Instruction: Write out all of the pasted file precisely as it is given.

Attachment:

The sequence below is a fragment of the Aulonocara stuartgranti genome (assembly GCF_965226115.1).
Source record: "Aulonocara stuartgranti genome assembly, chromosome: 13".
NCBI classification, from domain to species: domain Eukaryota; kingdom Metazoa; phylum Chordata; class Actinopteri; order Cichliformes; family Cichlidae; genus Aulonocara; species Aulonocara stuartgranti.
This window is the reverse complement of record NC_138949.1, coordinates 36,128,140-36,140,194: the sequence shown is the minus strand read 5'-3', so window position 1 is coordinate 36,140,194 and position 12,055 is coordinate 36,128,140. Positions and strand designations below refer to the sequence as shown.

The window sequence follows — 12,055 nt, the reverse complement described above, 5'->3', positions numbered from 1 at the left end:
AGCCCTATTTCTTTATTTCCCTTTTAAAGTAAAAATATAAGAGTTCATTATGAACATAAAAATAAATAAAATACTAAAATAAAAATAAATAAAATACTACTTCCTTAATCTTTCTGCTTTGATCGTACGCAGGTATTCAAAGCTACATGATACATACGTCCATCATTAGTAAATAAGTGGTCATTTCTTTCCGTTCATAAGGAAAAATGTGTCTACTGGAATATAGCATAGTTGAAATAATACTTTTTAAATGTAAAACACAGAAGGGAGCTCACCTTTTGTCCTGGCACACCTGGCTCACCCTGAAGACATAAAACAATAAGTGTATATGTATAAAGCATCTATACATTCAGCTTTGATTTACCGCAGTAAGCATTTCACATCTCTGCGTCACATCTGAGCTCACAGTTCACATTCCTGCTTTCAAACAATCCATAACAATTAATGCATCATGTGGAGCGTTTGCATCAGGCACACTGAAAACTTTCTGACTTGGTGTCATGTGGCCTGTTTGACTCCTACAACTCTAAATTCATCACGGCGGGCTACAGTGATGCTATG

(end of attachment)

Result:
The sequence below is a fragment of the Aulonocara stuartgranti genome (assembly GCF_965226115.1).
Source record: "Aulonocara stuartgranti genome assembly, chromosome: 13".
NCBI classification, from domain to species: domain Eukaryota; kingdom Metazoa; phylum Chordata; class Actinopteri; order Cichliformes; family Cichlidae; genus Aulonocara; species Aulonocara stuartgranti.
This window is the reverse complement of record NC_138949.1, coordinates 36,128,140-36,140,194: the sequence shown is the minus strand read 5'-3', so window position 1 is coordinate 36,140,194 and position 12,055 is coordinate 36,128,140. Positions and strand designations below refer to the sequence as shown.

The window sequence follows — 12,055 nt, the reverse complement described above, 5'->3', positions numbered from 1 at the left end:
AGCCCTATTTCTTTATTTCCCTTTTAAAGTAAAAATATAAGAGTTCATTATGAACATAAAAATAAATAAAATACTAAAATAAAAATAAATAAAATACTACTTCCTTAATCTTTCTGCTTTGATCGTACGCAGGTATTCAAAGCTACATGATACATACGTCCATCATTAGTAAATAAGTGGTCATTTCTTTCCGTTCATAAGGAAAAATGTGTCTACTGGAATATAGCATAGTTGAAATAATACTTTTTAAATGTAAAACACAGAAGGGAGCTCACCTTTTGTCCTGGCACACCTGGCTCACCCTGAAGACATAAAACAATAAGTGTATATGTATAAAGCATCTATACATTCAGCTTTGATTTACCGCAGTAAGCATTTCACATCTCTGCGTCACATCTGAGCTCACAGTTCACATTCCTGCTTTCAAACAATCCATAACAATTAATGCATCATGTGGAGCGTTTGCATCAGGCACACTGAAAACTTTCTGACTTGGTGTCATGTGGCCTGTTTGACTCCTACAACTCTAAATTCATCACGGCGGGCTACAGTGATGCTATG